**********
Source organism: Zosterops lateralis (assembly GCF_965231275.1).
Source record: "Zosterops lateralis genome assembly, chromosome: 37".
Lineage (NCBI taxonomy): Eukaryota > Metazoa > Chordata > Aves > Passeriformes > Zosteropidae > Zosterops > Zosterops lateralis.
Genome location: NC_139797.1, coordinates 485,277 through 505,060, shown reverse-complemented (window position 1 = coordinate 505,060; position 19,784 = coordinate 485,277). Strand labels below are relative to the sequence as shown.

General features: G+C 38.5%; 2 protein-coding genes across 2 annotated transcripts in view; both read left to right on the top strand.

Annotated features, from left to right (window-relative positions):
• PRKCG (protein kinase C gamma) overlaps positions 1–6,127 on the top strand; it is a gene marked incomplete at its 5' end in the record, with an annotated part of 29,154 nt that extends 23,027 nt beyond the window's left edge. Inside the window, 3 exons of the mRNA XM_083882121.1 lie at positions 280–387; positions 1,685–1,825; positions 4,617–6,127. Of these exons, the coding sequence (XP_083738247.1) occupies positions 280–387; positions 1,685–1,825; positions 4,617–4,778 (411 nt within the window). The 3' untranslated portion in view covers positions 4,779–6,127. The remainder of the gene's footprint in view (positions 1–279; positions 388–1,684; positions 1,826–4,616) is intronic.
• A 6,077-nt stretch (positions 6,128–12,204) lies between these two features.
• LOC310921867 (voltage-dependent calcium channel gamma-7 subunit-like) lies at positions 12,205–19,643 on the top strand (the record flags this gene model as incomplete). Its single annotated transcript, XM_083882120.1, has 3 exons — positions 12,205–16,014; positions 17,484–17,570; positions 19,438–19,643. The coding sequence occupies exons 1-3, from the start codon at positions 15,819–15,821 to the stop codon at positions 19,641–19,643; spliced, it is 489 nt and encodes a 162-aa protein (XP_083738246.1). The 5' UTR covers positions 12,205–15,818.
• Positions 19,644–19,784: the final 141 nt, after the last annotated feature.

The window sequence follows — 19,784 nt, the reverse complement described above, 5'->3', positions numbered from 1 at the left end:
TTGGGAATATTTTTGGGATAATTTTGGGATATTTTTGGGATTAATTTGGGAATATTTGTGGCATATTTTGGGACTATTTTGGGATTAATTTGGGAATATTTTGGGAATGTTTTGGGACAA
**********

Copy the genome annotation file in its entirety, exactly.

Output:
Source organism: Zosterops lateralis (assembly GCF_965231275.1).
Source record: "Zosterops lateralis genome assembly, chromosome: 37".
Lineage (NCBI taxonomy): Eukaryota > Metazoa > Chordata > Aves > Passeriformes > Zosteropidae > Zosterops > Zosterops lateralis.
Genome location: NC_139797.1, coordinates 485,277 through 505,060, shown reverse-complemented (window position 1 = coordinate 505,060; position 19,784 = coordinate 485,277). Strand labels below are relative to the sequence as shown.

General features: G+C 38.5%; 2 protein-coding genes across 2 annotated transcripts in view; both read left to right on the top strand.

Annotated features, from left to right (window-relative positions):
• PRKCG (protein kinase C gamma) overlaps positions 1–6,127 on the top strand; it is a gene marked incomplete at its 5' end in the record, with an annotated part of 29,154 nt that extends 23,027 nt beyond the window's left edge. Inside the window, 3 exons of the mRNA XM_083882121.1 lie at positions 280–387; positions 1,685–1,825; positions 4,617–6,127. Of these exons, the coding sequence (XP_083738247.1) occupies positions 280–387; positions 1,685–1,825; positions 4,617–4,778 (411 nt within the window). The 3' untranslated portion in view covers positions 4,779–6,127. The remainder of the gene's footprint in view (positions 1–279; positions 388–1,684; positions 1,826–4,616) is intronic.
• A 6,077-nt stretch (positions 6,128–12,204) lies between these two features.
• LOC310921867 (voltage-dependent calcium channel gamma-7 subunit-like) lies at positions 12,205–19,643 on the top strand (the record flags this gene model as incomplete). Its single annotated transcript, XM_083882120.1, has 3 exons — positions 12,205–16,014; positions 17,484–17,570; positions 19,438–19,643. The coding sequence occupies exons 1-3, from the start codon at positions 15,819–15,821 to the stop codon at positions 19,641–19,643; spliced, it is 489 nt and encodes a 162-aa protein (XP_083738246.1). The 5' UTR covers positions 12,205–15,818.
• Positions 19,644–19,784: the final 141 nt, after the last annotated feature.

The window sequence follows — 19,784 nt, the reverse complement described above, 5'->3', positions numbered from 1 at the left end:
TTGGGAATATTTTTGGGATAATTTTGGGATATTTTTGGGATTAATTTGGGAATATTTGTGGCATATTTTGGGACTATTTTGGGATTAATTTGGGAATATTTTGGGAATGTTTTGGGACAA